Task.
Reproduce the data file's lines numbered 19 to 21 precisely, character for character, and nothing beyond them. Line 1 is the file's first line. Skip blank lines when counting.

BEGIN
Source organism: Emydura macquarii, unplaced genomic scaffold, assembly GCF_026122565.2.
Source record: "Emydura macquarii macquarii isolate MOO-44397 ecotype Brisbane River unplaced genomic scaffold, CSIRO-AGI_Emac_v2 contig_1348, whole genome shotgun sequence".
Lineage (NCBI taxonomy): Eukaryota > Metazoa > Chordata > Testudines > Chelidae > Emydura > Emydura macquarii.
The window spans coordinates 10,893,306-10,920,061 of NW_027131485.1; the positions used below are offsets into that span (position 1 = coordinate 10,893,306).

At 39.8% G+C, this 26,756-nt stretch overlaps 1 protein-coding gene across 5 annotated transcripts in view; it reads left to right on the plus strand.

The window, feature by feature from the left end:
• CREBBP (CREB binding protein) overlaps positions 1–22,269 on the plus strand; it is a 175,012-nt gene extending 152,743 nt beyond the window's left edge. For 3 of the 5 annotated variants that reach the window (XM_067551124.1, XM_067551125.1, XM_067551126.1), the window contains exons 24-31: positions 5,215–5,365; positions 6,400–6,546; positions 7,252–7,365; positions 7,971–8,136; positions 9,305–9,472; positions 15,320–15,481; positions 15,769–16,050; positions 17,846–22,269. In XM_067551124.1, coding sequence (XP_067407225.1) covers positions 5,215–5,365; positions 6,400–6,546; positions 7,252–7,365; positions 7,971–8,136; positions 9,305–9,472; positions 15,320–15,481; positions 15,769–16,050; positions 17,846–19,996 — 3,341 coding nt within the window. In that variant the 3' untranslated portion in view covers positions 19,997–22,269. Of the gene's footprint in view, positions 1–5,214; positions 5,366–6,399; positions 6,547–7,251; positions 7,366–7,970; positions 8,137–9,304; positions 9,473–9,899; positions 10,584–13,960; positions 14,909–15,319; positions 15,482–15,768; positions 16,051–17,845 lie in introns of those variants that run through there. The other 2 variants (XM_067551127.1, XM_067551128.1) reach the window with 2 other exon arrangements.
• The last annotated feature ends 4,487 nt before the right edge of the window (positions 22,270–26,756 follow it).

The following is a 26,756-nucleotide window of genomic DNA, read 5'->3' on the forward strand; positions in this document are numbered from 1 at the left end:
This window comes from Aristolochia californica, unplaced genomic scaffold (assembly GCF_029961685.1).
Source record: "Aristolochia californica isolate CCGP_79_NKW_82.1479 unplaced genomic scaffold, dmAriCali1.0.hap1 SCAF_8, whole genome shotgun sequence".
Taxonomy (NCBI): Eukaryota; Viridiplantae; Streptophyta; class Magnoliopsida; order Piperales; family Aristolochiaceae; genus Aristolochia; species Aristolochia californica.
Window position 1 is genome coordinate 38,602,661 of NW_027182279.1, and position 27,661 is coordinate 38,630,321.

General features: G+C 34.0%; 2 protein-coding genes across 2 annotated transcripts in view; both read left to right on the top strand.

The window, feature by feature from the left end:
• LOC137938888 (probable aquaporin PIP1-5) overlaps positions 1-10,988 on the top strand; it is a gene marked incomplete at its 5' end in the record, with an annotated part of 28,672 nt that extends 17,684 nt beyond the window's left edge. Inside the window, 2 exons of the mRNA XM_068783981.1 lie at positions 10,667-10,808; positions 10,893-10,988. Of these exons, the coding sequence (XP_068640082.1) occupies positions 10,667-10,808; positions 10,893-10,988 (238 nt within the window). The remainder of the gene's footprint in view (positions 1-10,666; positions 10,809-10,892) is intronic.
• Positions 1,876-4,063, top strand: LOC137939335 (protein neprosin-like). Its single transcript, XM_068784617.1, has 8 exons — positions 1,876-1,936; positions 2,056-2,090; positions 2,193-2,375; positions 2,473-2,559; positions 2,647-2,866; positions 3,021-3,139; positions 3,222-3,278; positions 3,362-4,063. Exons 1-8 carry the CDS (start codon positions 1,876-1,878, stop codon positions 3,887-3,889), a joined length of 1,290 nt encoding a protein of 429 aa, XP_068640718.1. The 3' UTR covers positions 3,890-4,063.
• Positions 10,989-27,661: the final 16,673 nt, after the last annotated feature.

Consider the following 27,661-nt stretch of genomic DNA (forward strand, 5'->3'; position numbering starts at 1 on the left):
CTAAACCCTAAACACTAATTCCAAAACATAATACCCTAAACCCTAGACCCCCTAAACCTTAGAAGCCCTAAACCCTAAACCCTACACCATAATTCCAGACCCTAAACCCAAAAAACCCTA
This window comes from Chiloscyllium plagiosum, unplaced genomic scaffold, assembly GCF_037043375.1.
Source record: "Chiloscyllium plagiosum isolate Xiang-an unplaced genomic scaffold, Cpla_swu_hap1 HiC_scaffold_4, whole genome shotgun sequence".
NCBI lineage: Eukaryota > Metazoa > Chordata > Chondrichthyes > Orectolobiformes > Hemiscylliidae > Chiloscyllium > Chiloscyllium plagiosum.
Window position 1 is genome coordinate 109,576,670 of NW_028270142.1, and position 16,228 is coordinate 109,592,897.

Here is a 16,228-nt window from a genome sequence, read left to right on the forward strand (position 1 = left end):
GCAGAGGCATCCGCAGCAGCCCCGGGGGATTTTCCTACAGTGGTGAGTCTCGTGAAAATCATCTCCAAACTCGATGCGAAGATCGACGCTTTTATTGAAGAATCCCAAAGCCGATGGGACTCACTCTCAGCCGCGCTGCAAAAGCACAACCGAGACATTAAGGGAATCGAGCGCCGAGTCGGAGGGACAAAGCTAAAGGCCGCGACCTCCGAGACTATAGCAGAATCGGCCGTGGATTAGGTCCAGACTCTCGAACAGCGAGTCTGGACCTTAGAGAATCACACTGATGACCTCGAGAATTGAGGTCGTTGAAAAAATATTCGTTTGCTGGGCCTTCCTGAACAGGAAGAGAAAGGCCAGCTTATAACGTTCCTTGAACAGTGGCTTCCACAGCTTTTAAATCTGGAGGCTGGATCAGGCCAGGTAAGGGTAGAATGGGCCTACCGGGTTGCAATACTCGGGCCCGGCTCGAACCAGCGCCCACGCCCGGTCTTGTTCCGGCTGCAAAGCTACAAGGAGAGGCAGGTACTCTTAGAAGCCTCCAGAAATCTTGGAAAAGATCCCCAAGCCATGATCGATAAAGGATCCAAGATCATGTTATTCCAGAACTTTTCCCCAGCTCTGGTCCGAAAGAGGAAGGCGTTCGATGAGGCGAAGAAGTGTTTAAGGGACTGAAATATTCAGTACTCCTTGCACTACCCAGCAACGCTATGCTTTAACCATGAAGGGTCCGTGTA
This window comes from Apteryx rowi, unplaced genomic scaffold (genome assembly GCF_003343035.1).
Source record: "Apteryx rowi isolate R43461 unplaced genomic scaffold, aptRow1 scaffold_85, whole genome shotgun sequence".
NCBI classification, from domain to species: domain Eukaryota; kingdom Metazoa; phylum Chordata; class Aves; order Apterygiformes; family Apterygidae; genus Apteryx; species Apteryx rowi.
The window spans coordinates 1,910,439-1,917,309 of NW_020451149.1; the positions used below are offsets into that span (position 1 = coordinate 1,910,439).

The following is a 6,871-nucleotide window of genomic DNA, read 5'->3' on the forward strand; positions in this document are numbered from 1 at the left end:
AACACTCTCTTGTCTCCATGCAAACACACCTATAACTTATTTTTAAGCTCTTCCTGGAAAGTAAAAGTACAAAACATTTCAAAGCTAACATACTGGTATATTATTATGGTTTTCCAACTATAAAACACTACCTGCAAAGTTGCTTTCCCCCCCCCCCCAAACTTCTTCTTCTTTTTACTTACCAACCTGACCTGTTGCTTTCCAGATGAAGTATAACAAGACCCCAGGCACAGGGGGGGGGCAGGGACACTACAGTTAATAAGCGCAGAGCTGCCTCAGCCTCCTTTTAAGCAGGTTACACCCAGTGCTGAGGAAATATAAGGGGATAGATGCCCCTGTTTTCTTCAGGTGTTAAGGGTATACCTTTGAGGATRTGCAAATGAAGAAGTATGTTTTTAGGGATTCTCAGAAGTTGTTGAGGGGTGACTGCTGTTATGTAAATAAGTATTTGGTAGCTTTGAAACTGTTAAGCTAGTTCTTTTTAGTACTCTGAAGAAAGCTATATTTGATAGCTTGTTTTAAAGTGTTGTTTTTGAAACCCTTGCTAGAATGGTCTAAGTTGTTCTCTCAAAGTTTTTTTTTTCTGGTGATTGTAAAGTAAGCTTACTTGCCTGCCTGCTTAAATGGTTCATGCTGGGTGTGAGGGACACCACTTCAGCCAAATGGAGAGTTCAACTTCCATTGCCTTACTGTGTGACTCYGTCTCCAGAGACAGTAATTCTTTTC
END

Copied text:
Consider the following 27,661-nt stretch of genomic DNA (forward strand, 5'->3'; position numbering starts at 1 on the left):
CTAAACCCTAAACACTAATTCCAAAACATAATACCCTAAACCCTAGACCCCCTAAACCTTAGAAGCCCTAAACCCTAAACCCTACACCATAATTCCAGACCCTAAACCCAAAAAACCCTA
This window comes from Chiloscyllium plagiosum, unplaced genomic scaffold, assembly GCF_037043375.1.